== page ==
This chapter analyzes potential determinants of AIDS conspiracy beliefs among young adults in Cape Town. The key finding is that socioeconomic, demographic, cultural, and psychological characteristics matter, but that political allegiance (notably, trust in President Mbeki’s health minister) was...

  7. 4 SCIENCE, POLITICS, AND CREDIBILITY : DAVID GILBERT FIGHTS AIDS CONSPIRACY BELIEFS IN US PRISONS
    (pp. 63-76)

    David Gilbert is a prisoner who cofounded a peer AIDS education initiative in response to rising rates of HIV infection and AIDS deaths in US prisons during the late 1980s and early 1990s.¹ Most interestingly for our purposes, as part of this effort he penned an influential article debunking the conspiracy theory that HIV had been manufactured in a laboratory. Gilbert argued that although there were good reasons why people might suspect a laboratory origin for HIV, scientific evidence renders this theory implausible. In his account, the “real” genocidal aspect of the epidemic is the way discriminatory policies and exploitative...

  8. 5 SCIENCE, CONSPIRACY THEORY, AND THE SOUTH AFRICAN AIDS POLICY TRAGEDY
    (pp. 77-104)

    This chapter reflects on President Mbeki’s tragic questioning of HIV science and his conspiratorial move against antiretrovirals. This is an important story for two reasons. First, South Africa has more people living with HIV than any other country.¹ What happens in this middle-income developing country thus has serious implications for the global HIV epidemic. Second, it provides a clear example of the very real human consequences that can occur when leaders reject scientific expertise. It is one thing for academics to pose questions about diff erent “ways of knowing” and about the gaps and ambiguities within scientific “facts”—but problems...

  9. 6 HERO SCIENTISTS, CULTROPRENEURS, LIVING ICONS, AND PRAISE-SINGERS : AIDS DENIALISM AS COMMUNITY
    (pp. 105-134)

    Chapter 5 argues that South Africa’s AIDS policy tragedy is rooted in Mbeki’s involvement with AIDS denialism. It is unclear to what extent he embraced this position as his stance was typically a “questioning,”¹ one couched in a discourse of seeking to promote scientific debate in order to discover the “truth.” But in so doing, he mirrored three key characteristics of AIDS denialism: extreme skepticism toward the science of HIV pathogenesis and treatment; ignoring advances in antiretroviral treatment; and the active promotion of alternative, unproven therapies in its place.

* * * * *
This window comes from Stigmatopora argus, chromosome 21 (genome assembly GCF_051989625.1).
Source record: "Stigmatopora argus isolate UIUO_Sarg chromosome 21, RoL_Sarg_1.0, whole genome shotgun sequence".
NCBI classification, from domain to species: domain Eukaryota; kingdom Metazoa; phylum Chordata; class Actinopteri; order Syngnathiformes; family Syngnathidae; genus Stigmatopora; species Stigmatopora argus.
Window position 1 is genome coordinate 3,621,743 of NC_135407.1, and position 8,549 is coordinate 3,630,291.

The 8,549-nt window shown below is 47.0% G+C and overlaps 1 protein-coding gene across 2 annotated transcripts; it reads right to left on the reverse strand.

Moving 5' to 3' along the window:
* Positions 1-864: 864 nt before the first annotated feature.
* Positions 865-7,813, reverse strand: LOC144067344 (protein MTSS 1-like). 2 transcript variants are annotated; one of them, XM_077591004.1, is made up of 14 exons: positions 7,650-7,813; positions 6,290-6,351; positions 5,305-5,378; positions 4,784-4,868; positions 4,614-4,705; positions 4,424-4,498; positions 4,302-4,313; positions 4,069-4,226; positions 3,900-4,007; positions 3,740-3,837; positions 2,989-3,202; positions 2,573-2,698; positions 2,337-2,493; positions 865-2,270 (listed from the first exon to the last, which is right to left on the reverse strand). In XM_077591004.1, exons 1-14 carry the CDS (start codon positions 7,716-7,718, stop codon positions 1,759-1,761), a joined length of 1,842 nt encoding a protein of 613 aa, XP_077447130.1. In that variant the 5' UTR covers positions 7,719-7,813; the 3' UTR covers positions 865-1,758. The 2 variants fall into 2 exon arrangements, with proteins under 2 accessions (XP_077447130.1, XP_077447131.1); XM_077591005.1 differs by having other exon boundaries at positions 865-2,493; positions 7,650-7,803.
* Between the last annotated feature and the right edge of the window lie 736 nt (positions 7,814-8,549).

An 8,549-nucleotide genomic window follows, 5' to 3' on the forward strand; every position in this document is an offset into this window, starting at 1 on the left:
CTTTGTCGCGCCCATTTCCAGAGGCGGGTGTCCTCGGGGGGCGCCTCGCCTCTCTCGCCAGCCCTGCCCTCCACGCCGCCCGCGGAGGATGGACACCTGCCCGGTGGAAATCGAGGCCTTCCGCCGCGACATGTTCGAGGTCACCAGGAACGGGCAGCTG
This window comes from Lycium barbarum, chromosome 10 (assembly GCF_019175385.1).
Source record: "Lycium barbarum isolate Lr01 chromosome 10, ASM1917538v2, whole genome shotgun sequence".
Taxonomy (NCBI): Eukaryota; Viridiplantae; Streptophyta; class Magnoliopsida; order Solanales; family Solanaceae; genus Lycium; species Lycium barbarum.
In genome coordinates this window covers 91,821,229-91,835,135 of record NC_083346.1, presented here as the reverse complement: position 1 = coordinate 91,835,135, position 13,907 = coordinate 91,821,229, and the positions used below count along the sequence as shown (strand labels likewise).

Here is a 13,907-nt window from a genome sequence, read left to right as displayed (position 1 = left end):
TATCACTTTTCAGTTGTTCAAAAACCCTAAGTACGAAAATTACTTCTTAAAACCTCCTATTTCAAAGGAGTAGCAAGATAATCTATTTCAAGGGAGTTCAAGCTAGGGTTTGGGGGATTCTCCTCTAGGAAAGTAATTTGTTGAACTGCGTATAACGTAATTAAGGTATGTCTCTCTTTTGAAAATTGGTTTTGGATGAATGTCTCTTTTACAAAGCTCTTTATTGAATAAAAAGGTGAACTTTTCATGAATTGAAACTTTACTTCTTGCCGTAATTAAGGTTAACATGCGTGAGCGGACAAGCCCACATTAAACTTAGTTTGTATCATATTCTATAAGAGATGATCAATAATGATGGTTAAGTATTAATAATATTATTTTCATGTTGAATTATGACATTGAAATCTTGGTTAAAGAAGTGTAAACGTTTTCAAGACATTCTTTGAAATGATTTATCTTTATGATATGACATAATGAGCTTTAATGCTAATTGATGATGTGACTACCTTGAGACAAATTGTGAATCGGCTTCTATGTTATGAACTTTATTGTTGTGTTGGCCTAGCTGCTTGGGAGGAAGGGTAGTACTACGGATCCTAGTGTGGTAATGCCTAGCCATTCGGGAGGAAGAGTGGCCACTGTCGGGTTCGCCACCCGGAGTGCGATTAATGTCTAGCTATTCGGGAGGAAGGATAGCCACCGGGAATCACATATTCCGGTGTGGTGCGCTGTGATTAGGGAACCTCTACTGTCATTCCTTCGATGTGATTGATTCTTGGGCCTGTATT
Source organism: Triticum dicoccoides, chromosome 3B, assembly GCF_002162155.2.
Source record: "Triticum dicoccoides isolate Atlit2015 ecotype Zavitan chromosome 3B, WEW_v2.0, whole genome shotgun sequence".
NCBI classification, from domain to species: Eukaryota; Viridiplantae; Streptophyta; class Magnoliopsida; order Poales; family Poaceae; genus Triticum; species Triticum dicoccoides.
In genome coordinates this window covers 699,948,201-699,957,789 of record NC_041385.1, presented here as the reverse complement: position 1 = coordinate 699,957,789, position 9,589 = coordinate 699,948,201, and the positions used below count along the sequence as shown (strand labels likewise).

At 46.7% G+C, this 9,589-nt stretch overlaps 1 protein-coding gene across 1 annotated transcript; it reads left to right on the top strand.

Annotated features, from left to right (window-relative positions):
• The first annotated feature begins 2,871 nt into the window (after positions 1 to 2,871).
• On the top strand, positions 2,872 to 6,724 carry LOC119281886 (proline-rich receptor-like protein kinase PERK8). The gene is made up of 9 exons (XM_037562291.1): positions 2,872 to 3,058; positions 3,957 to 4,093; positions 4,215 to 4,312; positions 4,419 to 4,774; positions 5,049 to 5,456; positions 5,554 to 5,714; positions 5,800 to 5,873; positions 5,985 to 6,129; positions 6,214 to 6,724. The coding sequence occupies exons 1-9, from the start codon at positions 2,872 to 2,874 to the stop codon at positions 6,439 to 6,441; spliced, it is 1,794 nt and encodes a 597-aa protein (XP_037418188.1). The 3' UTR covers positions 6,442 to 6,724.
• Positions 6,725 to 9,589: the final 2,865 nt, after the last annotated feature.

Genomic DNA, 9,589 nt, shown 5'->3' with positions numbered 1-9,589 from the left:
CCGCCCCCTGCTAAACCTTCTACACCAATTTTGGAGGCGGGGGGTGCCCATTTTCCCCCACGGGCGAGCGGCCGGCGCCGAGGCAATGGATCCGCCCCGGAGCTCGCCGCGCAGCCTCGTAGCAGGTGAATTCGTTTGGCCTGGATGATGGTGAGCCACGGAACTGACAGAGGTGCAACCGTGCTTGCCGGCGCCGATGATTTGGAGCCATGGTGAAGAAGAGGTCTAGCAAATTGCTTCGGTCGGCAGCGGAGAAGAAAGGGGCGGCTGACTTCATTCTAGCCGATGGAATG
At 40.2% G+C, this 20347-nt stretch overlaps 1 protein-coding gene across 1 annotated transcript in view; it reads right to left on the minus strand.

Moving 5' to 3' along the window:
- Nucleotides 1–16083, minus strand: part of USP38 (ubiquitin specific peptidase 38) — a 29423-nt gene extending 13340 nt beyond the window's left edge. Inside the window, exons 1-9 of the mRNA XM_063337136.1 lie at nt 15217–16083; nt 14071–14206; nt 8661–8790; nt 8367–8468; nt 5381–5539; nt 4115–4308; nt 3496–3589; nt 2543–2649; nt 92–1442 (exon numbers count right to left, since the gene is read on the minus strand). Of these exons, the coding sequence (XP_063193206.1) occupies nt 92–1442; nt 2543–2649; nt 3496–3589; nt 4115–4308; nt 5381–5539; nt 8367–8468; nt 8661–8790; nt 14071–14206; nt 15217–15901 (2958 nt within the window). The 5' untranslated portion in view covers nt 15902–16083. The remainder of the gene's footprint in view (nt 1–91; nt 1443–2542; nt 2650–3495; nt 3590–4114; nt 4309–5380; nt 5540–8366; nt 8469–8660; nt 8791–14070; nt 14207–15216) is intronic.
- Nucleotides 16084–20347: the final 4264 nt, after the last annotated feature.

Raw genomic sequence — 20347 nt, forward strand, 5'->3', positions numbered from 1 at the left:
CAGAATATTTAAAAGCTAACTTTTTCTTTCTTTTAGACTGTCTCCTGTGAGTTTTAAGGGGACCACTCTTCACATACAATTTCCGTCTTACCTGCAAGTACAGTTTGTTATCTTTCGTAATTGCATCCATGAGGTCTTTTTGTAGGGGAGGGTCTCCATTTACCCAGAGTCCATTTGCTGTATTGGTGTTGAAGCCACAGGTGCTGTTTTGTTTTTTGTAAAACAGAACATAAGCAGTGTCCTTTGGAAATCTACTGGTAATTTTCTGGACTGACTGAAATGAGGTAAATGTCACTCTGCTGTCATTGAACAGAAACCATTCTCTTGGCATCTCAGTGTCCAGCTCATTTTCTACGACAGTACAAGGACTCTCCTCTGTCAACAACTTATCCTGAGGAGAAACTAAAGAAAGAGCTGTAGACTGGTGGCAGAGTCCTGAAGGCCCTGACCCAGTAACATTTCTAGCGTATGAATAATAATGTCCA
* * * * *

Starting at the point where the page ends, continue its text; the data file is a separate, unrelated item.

Mbeki and Tshabalala-Msimang appear to have been open to a range...

  10. 7 DEFENDING THE IMPRIMATUR OF SCIENCE : DUESBERG AND THE MEDICAL HYPOTHESES SAGA
    (pp. 135-148)

    This chapter considers the way the scientific community has responded to Peter Duesberg’s AIDS denialism. Particular attention is paid to the action taken against the journal Medical Hypotheses for publishing a paper by Duesberg and others without first subjecting it to meaningful editorial review. The episode highlights the importance of peer review as a core scientific value. But because Duesberg’s paper defended Mbeki’s stance on AIDS (by claiming there is no real AIDS epidemic in Africa and that antiretrovirals are harmful), the consequences for public health of publishing poor scholarship in a seemingly “scientific” journal were very much at the...

  11. 8 THE CONSPIRATORIAL MOVE AND THE STRUGGLE FOR EVIDENCE-BASED MEDICINE
    (pp. 149-164)

    Earlier chapters argued that AIDS denialism and AIDS origin conspiracy theories both make a conspiratorial move against HIV science. Not only does this undermine HIV-prevention messages, but it leaves people vulnerable to exploitation by cultropreneurs offering untested alternative remedies in the place of antiretrovirals. What makes AIDS denialism particularly worrying is that it has a strong social basis constructed around the roles of hero scientist, living icon, cultropreneur, and praise-singer—all of which assist in forging new forms of identity and social solidarity in opposition to biomedicine. But precisely because these roles are important, they present targets for HIV scientists...

  12. NOTES
    (pp. 165-192)
  13. REFERENCES
    (pp. 193-216)
  14. INDEX
    (pp. 217-226)